3. Even if (a big if) climate could be controlled through geo-engineering, there would be major disagreements between countries as to the optimal set point. That which benefits North America is not necessarily the same global equilibrium that benefits Africa or Asia. The people that propose this assume a world consensus will emerge that makes everyone happy. A series of climate wars is a more likely scenario.

  4. I am all for geoengineering — to make the planet WARMER, not colder.

    The urge to freeze the Earth like a giant snowball is barking madness. It’s too cold here, not too warm. And all signs point to DECREASING temperatures. Neoglaciation has been going on for 6,000 years. Regular 100,000-year-long glacial epochs are the norm and the next one is on its way.

    What can humanity do about it? Three geoengineering projects come to mind.

    1. Decrease albedos. The less the Earth reflects light back into outer space, the better. We should coat all polar and boreal ice surfaces with coal dust so that solar energy is retained, not reflected.

    2. Circulate water. The Pleistocene Ice Age is the coldest period on Earth since the Karoo Ice Age of 240 million years ago. The cause is Antarctica, the continent square on the South Pole. That land mass prevents the circulation of water from South Polar regions to and from the Equator. In other words, the Earth’s aqueous thermal mixing system is plugged up. The solution is to nuke the Antarctic marine ice shelves and to tow the bergs north to Equatorial waters.

    3. Burn fossil fuels. If we can double the atmospheric concentrations of greenhouse gases, we might be able to raise global temps a degree or two. That would get us back to Pliocene conditions, which weren’t great but were better than now.


  5. I’m not terrified by very much, but the possible ill effects, some unanticipated, of a geo-engineered solution to the warmup make me very nervous. The concept would appeal to the type of megalo-maniac who frequent politics. Since there are so few of those just now, maybe the whole idea will die a well deserved death simply through failure to agree on the method.

  6. As ‘climate scientists’ often explain, climate is long-term weather statistics. As such, it has already been ‘engineered’ by geniuses at UEA, Penn State, and University of Victoria. All that is needed is to convince these worthies to fudge their numbers in the other direction.

  7. Hey, if aerosols and particulates are part of the solution, why not just encourage people to pump more particulates into the atmosphere? Maybe encourage everyone to throw another log on the fire one day a week, instead of an spare-the-air day.

    On a more serious note, the good thing about engineering solutions (as opposed to, say, carbon trading markets), is that engineering solutions — no matter how bizarre or outlandish — eventually have to bow to the laws of chemistry and physics. Once they figure out the kinds of engineering constraints and costs required for hoisting a bunch of mirrors into space, the idea will wither and die on the vine of natural causes. More nefarious are the proposed regulatory and market “solutions,” where the costs are much more ephemeral and where temptations abound to make lots of money lobbying/buying/selling/trading literally nothing.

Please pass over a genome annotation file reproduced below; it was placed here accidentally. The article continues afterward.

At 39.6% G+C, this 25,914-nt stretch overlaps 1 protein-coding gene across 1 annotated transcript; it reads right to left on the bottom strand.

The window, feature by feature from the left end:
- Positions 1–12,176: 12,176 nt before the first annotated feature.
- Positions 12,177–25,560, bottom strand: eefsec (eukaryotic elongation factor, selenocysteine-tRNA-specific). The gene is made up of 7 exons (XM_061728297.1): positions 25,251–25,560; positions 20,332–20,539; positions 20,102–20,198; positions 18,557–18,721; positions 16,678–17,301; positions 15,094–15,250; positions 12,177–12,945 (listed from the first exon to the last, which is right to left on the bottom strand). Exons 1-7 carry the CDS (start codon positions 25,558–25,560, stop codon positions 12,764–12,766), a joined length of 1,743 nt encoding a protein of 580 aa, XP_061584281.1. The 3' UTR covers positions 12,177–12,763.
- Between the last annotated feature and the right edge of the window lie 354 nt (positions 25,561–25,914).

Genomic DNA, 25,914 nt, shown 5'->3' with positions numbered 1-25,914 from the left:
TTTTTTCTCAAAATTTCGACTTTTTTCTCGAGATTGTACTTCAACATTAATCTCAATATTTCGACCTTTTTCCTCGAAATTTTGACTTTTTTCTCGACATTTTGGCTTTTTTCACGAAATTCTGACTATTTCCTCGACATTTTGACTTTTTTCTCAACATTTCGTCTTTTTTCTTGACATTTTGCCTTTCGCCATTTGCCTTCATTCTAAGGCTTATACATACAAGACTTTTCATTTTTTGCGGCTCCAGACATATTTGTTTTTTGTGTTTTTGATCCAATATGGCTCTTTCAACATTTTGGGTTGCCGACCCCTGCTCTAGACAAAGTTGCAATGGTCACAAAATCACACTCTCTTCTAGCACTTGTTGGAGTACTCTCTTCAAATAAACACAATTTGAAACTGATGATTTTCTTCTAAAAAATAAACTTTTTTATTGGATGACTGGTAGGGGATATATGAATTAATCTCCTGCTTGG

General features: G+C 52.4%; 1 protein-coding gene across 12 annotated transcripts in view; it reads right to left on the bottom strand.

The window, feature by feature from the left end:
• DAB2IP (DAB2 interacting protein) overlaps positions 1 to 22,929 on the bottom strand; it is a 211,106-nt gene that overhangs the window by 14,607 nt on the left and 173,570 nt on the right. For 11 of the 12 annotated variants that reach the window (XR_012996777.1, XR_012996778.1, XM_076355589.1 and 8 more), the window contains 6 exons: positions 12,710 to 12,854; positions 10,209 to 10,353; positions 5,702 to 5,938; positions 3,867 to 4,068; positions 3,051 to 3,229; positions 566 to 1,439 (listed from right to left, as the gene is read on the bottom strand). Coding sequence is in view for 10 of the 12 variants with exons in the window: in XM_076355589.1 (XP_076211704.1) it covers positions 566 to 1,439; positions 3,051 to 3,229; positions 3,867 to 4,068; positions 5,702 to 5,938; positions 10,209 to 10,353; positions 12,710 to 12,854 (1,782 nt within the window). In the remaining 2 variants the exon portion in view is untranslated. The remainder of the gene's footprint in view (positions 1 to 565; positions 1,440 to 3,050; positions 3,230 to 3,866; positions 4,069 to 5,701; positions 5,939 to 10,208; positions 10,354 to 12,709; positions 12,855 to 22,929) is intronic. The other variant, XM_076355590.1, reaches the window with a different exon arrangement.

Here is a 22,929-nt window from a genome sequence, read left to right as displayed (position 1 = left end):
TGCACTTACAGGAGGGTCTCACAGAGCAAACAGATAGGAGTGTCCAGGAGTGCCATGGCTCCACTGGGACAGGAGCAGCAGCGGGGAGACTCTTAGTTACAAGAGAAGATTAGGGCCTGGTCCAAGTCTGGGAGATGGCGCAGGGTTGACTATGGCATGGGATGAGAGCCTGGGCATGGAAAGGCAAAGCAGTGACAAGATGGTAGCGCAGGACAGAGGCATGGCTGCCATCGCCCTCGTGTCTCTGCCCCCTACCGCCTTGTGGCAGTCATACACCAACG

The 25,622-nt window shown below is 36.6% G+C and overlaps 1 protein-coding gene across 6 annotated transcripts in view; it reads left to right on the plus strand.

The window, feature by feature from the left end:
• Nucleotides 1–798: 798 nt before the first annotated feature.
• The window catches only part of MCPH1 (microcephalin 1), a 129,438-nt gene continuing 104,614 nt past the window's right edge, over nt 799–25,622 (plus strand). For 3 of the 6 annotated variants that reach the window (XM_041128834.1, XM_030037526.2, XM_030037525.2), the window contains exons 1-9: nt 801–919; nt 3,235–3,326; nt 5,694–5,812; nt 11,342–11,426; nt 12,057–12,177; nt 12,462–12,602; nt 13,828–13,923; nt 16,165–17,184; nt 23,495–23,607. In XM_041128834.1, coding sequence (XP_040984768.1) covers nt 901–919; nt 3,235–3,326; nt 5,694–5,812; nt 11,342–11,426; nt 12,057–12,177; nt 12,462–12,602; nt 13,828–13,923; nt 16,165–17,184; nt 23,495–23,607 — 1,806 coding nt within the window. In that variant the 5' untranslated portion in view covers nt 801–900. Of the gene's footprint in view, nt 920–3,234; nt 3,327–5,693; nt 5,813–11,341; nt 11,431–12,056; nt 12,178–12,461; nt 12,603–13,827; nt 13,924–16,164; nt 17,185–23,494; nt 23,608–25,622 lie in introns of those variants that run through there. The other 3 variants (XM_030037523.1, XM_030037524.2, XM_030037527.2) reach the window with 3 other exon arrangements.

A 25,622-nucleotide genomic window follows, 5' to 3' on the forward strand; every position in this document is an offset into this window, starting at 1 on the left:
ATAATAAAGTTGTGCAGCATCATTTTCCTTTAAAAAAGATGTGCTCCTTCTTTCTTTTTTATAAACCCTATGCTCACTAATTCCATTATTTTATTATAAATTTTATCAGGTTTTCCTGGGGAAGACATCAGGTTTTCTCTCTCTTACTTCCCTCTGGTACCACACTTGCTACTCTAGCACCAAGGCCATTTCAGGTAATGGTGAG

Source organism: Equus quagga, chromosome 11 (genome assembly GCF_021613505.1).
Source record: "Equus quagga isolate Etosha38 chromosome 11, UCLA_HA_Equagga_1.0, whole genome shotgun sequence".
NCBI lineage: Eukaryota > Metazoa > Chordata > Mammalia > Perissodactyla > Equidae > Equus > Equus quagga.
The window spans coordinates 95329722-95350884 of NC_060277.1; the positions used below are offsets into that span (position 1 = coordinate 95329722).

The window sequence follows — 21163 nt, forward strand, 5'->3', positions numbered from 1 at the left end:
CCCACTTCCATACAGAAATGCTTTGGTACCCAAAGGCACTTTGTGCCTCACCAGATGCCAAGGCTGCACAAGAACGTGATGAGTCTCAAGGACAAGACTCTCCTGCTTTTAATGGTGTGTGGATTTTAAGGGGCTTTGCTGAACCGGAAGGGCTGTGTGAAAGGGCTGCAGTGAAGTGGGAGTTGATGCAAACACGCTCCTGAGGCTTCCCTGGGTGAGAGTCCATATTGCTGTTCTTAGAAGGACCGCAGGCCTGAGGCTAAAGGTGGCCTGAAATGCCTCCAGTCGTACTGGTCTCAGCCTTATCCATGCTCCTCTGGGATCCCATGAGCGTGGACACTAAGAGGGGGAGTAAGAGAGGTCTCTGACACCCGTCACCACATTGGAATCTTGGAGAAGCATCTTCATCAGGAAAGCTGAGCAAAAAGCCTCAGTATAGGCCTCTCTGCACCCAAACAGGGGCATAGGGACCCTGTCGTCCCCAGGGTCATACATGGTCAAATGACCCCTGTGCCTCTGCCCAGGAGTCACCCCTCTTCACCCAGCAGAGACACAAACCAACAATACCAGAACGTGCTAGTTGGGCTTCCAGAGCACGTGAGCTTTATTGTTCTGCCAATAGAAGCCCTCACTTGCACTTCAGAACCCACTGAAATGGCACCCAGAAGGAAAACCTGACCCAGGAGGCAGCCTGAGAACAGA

8. I’ve never been concerned about the climate. But schemes of geo-engineering a poorly understood system do give me cause for concern.

  9. I once shared a beer with a fellow who was at the time head of GreenPeace Research (yes, they have people ensconced at some UK universities working mostly on bio-issues). We agreed on very little, but one big thing we agreed on was that when you start mucking around with geoengineering, you REALLY don’t know what you are doing and what could happen.

    You can take this to be another sign of increasing desperation. Desperation makes these clowns both more ridiculous and more dangerous.

  10. I remember when weather control and giant space mirrors were the sole domain of mad scientists bent on world domination.

    Imagine what all the chemtrail/HAARP folk will say. Conspiracies wrapped in conspiracies!!!! Lol

  11. Geo-engineering is a rubbish idea because it will require unanimity across all the 190 odd nations of the world on the particular solution, which may or may not work anyway.

    Long experience from the operation of the UN, and more recently that of the ‘eurozone’ countries suggests that such consensus will never be achieved.

  12. “Geo-engineering is a rubbish idea because it will require unanimity across all the 190 odd nations of the world on the particular solution”

    One might hope that would be the case. What if a rogue state decided to unilaterally start (say) seeding the ocean with iron?

    Cue climate wars?

  13. What a lot of nonsense these “Global Warming” alarmists spout. As any person who relies upon the weather for their living can tell you, the weather is always changing, nothing is consistant. And as for the stupid people who say that we must lower our co2 levels, as any child in school can tell you, co2 is essential for all life, the more the better. And as for the nonsense about sea levels rising, a brief glance athe long term facts produced by Dr Nils Axel Morner will prove that sea levels are not rising now any faster than the past several hundred yaers.